By Tessa Raebeck
Having spent some $1.7 million less than their 2012-2013 budget allotted for, the Sag Harbor School District allocated monies to several reserve funds at the board of education (BOE) meeting Monday night.
“We didn’t get all these monies completely by happenstance,” said John O’Keefe, the district business administrator. “Some of it was by efficiencies, some of it was due to revenues we received that we weren’t anticipating.”
Based on its annual expenditures and revenue report, the district came in $1.7 million under budget and earned $1.1 million dollars in additional revenues, with a net surplus of $2.8 million dollars.
“The net result,” said O’Keefe, “after putting aside the four percent of unassigned fund balance that we are committed to by law, we have $2.2 million that we can put in the reserve.”
According to O’Keefe, the district had $140,000 in facilities savings through contractual items that weren’t ultimately spent, contingency monies and reductions in utilities. Sag Harbor took in $300,000 more than anticipated in day school tuition revenue from district-placed students and $200,000 more than anticipated in revenue from parentally placed students.
“Again, this money won’t be there next year, but it’s part of why you have this good position of $2.2 million extra in reserves,” he said.
Other revenue sources include rebates from worker’s comp and the Long Island Power Authority (LIPA). Over the summer, Hampton Jitney paid the district $16,000 to rent a parking lot and Stages, the children’s theater program, paid $5,000 to rent the Pierson Middle/High School auditorium.
“You can easily see where $2.8 million dollars comes in rather quickly when you wouldn’t expect that much,” said O’Keefe. “We have the benefit of an extra $2.2 million that we can place in the reserves to help us in future budget years in case there are shortfalls.”
The amounts deposited in the relative funds were based on the recommendations of auditors and reviewed by the district’s financial management firm and external auditors, said O’Keefe, who also recommended adding an insurance reserve fund, which the board established Monday.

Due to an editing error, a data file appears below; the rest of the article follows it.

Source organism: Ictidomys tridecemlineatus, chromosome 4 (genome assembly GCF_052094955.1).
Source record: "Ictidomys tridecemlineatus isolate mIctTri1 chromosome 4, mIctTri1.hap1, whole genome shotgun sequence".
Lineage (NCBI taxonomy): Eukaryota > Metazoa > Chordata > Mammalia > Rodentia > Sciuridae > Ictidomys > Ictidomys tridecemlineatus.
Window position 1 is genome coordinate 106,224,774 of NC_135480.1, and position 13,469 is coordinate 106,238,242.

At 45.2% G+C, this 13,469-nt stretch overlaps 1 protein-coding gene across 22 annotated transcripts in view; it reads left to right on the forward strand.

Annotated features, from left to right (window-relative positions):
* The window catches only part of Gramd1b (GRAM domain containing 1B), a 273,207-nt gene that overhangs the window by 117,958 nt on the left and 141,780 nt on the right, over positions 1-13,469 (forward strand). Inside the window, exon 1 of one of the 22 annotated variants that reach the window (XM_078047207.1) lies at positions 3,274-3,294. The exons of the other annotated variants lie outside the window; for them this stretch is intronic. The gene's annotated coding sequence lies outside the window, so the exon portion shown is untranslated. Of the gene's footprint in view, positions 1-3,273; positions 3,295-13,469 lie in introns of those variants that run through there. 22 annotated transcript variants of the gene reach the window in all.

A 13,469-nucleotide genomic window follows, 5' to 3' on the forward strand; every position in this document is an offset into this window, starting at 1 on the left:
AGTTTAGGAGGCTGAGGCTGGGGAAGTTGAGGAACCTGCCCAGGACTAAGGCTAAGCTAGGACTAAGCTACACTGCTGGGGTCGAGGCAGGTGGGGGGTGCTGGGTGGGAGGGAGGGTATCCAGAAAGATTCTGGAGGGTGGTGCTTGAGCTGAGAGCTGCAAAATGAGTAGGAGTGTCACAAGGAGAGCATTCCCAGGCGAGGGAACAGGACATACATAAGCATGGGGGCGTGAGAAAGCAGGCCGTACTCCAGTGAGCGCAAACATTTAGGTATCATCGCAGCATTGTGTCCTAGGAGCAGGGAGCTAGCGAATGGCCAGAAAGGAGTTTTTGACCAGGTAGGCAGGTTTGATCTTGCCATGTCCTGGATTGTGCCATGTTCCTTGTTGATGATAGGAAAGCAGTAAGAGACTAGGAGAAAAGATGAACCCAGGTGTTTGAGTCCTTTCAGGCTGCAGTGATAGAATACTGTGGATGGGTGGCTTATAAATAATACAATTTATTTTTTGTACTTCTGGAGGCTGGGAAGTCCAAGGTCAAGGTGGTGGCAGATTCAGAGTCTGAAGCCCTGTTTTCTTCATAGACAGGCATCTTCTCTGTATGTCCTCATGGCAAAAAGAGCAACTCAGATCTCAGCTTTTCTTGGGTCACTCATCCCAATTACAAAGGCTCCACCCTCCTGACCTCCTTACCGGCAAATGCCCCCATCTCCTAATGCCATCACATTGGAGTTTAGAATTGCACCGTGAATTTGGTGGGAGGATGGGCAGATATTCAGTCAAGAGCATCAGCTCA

Also at Monday’s board meeting, Athletic Director Todd Gulluscio presented on the physical education curriculum and updated the board on the success of the athletic program’s fall season.
A total of 158 high school athletes are participating in sports at the varsity or junior varsity (JV) level, 139 of which are Pierson students (19 come from Bridgehampton School). According to Gulluscio, 43 percent of Pierson students participate in athletics, which he called “a very nice number.”
The JV field hockey team was eliminated this year because there were not enough participants to carry two teams. Seven Pierson students visit East Hampton High School to participate in varsity girls’ swimming and varsity girls’ tennis, he added. Soccer is by far the most popular sport, said Gulluscio, with 21 percent of female athletes and a quarter of male athletes participating.
Pierson Middle School has 74 student athletes this fall, with 10 coming from Bridgehampton. At 44 percent, the athletic participation of the middle school student body reflects that of the high school. Another 18 students travel to either Bridgehampton for girls’ tennis or East Hampton for football. Most of the players on Bridgehampton’s girls’ tennis team come from Sag Harbor.
The school board approved a resolution on Monday to create a new assistant coach position for the fall 2013 season. Previously the goalie coach for the girls’ and boys’ soccer teams — a position the board disbanded shortly before the start of the school year — Mike Semkus will now serve as an assistant to both teams. At least one parent had questioned the necessity of a third coach in addition to the girls’ coach, Lisa di Russa, and the boys’ coach, Peter Solow.
“The administration felt it was more appropriate,” Theresa Samot, president of the school board, said Tuesday morning of the decision to make Semkus an assistant coach. Rather than cutting the position altogether, the board decided to instead reduce it to an assistant position.
“I think Mike is a great coach,” said di Russa, the coach for the girls’ varsity soccer team. “It’s great to have him in the program.”
In other school news, Chuck Fowler of School Leadership, LLC, the company hired by the district to help with the superintendent selection process, will be at the next board meeting to go over the results of focus groups and surveys and update the community and the board. The meeting will be held on October 15 at 7:30 p.m. in the Pierson Library.